John Thomas: (a) a generic name for a livery servant; (b) slang, the penis.

John [[1934]]: Abbreviation of John Thomas
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<1928 “So I wrote my novel, which I want to call John Thomas and Lady Jane. . . But that I have to submerge into a subtitle, and call it Lady Chatterley’s Lover .”—Letter to Witter Bynner, 13 March 1928, from D. H. Lawrence> [[John Thomas and Lady Jane, an earlier and his less explicit draft of Lady Chatterley, was published posthumously in 1972. Lawrence well knew the meaning of the British slang euphemism and is what he had Lady Chatterley call her gamekeeper's penis.]]

<1934 “Here [at public-school] his first linguistic experience will be with mumfordish and swear-words (e.g. . . . john ‘penis’. . .).”— Neuphilologische Mitteilungen, Vol. 35, page 130> [[from OED]]

<1948 “How often did the nurse find him with his old john lying limply?”—Cunninghams by D. Ballantyne, II. xvi. page 241> [[from OED]]

<1971 “sneakin’ around scriblin’ John Thomas on the wall?”—Bazza Pulls it Off by B. Humphries

<1972 “The grotesquely coy accounts of sex, during which Tony tells that his ‘John Thomas wa ‘up and raring to go.’”—Times Literary Sulpplement (London> [[from Oxford Dictionary of Slang by Jojn Ayto]]

<1972 “The tip of old John brushed against the inside of my thigh.”—Private View by C. Murry, I. page 33>

<1993 “For Men, The Unkindest Cut of All . . . Forget dreams about falling, showing up unprepared for an exam or losing your teeth. There is one nightmare that strikes fear in men that Satan himself could not make worse: The knife comes out of the dark, the razor slashes, the guillotine falls, and whooosh. No more penis. No more manhood. No fatherhood. John Thomas is gone.—Washington Post, 25 June> [[A rare appearance of the phrase in a U.S. newspaper. From the infamous Bobbit case – I still think they should have left in the lot where she threw it.]]

<2001 “ED affects about 18 per cent of men aged between 50 and 59 but, for obvious reasons, only a tiny percentage comes forward for treatment. . . . Luckily, medical miracles and John Thomas doctors mean that help is at hand, but it'll cost you.”—The Independent (London), 2 December>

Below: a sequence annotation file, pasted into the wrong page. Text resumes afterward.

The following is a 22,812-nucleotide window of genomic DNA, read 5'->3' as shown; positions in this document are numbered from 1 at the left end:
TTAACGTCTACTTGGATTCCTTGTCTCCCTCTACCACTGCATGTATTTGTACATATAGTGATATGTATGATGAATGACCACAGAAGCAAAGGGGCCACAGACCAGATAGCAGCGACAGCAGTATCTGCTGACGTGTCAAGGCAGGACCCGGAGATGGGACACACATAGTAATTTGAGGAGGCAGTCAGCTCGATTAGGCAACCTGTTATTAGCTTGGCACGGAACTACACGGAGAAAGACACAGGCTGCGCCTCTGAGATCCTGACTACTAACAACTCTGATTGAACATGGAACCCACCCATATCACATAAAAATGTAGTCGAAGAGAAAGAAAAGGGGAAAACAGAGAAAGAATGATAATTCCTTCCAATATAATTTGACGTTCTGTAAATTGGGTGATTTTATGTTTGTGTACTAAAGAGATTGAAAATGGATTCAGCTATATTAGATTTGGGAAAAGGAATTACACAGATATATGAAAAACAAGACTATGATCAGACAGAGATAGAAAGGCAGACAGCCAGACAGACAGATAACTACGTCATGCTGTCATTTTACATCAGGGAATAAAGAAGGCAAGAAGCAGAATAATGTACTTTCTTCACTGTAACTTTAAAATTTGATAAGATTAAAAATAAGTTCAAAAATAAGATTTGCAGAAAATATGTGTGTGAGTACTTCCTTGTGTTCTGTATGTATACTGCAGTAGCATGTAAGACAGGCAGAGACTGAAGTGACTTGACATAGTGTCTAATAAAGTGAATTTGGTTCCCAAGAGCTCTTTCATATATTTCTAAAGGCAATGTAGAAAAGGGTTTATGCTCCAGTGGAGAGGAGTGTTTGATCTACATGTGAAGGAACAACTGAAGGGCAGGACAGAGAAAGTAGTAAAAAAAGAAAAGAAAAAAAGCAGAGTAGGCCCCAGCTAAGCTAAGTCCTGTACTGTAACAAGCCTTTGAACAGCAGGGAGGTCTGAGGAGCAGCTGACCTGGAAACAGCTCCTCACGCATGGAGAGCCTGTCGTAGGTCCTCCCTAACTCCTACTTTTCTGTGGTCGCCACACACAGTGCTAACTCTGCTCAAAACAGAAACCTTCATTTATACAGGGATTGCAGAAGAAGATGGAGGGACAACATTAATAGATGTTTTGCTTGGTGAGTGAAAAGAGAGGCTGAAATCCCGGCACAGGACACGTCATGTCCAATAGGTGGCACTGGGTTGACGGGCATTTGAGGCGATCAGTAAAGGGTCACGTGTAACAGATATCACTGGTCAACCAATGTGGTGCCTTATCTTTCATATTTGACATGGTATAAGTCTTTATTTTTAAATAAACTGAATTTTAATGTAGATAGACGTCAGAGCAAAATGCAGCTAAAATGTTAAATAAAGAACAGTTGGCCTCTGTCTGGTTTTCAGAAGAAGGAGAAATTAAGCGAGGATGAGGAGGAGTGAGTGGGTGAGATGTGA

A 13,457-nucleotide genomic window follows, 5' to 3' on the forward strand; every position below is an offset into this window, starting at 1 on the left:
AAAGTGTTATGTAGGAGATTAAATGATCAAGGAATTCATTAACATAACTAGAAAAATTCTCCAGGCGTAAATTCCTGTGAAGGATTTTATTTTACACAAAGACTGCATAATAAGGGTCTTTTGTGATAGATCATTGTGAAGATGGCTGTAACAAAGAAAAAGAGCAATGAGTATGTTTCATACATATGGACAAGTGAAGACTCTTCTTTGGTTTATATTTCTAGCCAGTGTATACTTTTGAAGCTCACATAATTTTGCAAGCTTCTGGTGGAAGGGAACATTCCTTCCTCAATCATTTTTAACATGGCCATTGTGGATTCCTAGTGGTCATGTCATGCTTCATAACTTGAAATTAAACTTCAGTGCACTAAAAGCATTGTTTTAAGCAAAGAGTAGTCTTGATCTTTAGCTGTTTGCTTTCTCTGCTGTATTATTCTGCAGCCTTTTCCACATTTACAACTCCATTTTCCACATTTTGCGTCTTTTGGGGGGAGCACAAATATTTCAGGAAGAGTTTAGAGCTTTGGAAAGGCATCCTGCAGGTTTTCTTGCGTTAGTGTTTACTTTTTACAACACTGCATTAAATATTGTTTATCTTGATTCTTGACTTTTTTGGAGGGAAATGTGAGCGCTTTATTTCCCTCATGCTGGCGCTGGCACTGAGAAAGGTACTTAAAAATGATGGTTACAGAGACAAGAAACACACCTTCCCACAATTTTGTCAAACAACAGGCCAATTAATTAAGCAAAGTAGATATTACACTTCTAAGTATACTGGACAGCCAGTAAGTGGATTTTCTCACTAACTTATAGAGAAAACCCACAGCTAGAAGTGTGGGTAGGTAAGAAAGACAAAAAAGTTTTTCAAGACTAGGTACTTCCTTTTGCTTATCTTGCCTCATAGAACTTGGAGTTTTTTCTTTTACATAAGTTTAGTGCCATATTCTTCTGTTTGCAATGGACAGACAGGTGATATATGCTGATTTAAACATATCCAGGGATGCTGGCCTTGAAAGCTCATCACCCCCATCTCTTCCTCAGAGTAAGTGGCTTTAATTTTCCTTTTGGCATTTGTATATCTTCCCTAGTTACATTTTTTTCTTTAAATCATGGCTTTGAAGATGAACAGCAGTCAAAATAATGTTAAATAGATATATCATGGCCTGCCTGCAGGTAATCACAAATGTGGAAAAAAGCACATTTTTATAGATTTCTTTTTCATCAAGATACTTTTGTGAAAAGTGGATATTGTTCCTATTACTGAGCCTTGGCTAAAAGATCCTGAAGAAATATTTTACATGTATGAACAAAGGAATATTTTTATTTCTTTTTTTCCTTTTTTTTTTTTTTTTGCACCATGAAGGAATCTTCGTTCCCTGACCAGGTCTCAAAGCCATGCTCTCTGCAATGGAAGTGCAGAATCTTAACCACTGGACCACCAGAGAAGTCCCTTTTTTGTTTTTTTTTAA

<2003 (book review) “. . . a three-page essay on naming children, . . . warns that some first names ‘have acquired meanings of their own, . . . In his list of . . . names he includes: . . . Bill ('invoice'), Dotty (‘crazy, daft'), Hector ('pester'), . . . John Thomas (‘penis’), . . ? It is clearly sensible not to call your baby boy John Thomas, since it means ‘penis’ . . .”—The Spectator (London), 17 May>

<2007 (sports) “What about that poor geezer who cut off his own penis in a London restaurant? The things you have to do to catch the waiter's eye these days. I wonder if he left a tip? . . . Luckily he was rushed to St John Thomas' Hospital for emergency repairs, . . . Though there's no clear motive for the unkindest cut, rumours are he'd backed West Brom for promotion and Monday's defeat at Burnley was the final straw.”—The Mirror (London), 25 April>

<2008 “Any verbal reference to the lower half of the body or its functions was . . . considered bad education. In England, discreet allusion was [
] the rule: a prostitute was never a whore, but called an ‘academician,’ or a ‘cat’ if she was drunk; ‘glue’ meant venereal disease, a vulva was called ‘leather’ and ‘to be in his altitude’ was used of someone who was drunk. Female breasts were referred to as ‘globes’ or ‘hemispheres,’ or as a ‘milk-shop,’ a ‘feeding bottle’ or a ‘baby’s public house,’ which at least describes their nursing function. When John Thomas met Fanny, Mary Jane or Lady Jane, the penis had entered the vagina. To ‘urinate’ was to ‘plant a sweet pea,’ ‘shake hands with an old friend,’ or, more often, to ‘spend a penny.’”—Orgasm and the West by R. Muchembled, page 164> [[Note: The author attributes these expressions to the Victorian era (circa 1840-1900), but ‘spend a penny’ derives from coin-operated toilets and Cassell’s Dictionary of Slang dates this expression from the 1930s]]

(quotes from archived sources except as noted)
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Ken – January 26, 2009